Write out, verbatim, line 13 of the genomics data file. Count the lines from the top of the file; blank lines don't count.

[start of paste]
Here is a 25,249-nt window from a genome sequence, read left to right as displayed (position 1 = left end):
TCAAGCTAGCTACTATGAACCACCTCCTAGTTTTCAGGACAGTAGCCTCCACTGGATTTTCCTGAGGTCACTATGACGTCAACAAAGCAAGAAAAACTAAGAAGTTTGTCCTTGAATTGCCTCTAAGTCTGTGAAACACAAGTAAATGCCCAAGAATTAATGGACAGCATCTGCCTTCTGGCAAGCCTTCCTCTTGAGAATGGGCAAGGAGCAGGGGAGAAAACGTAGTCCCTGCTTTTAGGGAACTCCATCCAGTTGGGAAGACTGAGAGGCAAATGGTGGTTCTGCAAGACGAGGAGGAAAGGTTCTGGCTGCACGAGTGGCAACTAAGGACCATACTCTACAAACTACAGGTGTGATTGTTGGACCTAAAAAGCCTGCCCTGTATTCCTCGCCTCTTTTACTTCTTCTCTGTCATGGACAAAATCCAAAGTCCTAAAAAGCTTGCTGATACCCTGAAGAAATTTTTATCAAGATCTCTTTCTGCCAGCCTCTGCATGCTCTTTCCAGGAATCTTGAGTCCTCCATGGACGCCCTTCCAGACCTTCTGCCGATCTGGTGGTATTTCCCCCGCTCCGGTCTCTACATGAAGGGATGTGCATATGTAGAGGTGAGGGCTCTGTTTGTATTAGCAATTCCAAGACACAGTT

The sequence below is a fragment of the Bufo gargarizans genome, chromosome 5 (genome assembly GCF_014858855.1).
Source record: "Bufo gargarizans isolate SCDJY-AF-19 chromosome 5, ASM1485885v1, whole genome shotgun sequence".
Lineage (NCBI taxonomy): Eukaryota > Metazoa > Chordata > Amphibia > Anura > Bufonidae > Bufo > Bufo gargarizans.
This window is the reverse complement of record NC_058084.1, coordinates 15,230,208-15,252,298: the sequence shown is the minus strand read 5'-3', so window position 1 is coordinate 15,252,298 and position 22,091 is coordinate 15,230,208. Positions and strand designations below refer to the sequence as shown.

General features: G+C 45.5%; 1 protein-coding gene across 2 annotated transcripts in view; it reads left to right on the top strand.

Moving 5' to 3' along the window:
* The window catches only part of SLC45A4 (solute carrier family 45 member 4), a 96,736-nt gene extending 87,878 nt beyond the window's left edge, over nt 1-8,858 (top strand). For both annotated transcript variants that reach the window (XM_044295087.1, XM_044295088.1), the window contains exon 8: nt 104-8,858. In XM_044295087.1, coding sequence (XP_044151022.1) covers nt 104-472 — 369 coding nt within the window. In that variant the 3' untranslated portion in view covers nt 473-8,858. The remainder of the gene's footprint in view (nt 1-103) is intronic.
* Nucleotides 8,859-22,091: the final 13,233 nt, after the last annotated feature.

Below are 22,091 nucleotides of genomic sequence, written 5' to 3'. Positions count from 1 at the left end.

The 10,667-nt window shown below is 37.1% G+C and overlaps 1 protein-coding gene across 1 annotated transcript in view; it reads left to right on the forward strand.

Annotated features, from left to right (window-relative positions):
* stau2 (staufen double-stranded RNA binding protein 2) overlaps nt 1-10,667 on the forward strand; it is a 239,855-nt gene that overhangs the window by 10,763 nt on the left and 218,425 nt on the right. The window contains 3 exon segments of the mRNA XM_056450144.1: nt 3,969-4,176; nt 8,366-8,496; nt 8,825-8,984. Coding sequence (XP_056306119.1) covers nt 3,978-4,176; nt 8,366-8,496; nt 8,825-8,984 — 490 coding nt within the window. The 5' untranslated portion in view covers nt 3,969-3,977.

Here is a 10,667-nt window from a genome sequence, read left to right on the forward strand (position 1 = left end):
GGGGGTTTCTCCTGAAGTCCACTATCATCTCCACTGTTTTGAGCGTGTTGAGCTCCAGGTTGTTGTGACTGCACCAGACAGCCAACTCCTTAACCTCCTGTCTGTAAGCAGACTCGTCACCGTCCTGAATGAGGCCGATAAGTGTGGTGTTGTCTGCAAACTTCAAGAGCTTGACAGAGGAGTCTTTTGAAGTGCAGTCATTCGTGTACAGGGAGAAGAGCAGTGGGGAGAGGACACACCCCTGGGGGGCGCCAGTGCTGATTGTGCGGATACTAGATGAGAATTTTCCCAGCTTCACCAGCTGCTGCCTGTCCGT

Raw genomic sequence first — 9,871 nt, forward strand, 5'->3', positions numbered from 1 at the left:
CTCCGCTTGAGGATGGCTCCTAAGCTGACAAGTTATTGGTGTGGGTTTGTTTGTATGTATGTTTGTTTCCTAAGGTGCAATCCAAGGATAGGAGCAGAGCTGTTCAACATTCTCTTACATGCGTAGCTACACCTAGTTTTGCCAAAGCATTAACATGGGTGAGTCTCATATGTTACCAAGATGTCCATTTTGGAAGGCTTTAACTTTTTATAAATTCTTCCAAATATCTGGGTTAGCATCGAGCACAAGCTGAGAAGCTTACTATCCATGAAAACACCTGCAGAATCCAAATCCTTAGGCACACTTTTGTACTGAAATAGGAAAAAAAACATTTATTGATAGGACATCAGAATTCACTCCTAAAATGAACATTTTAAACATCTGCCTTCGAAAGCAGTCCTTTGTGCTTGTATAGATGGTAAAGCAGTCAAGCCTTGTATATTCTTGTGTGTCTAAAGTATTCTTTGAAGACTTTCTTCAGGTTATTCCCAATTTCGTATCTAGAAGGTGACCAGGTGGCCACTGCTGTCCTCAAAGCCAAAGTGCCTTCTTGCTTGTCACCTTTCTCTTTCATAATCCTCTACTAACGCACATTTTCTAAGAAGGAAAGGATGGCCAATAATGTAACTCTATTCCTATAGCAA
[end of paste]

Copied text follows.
Annotated features, from left to right (window-relative positions):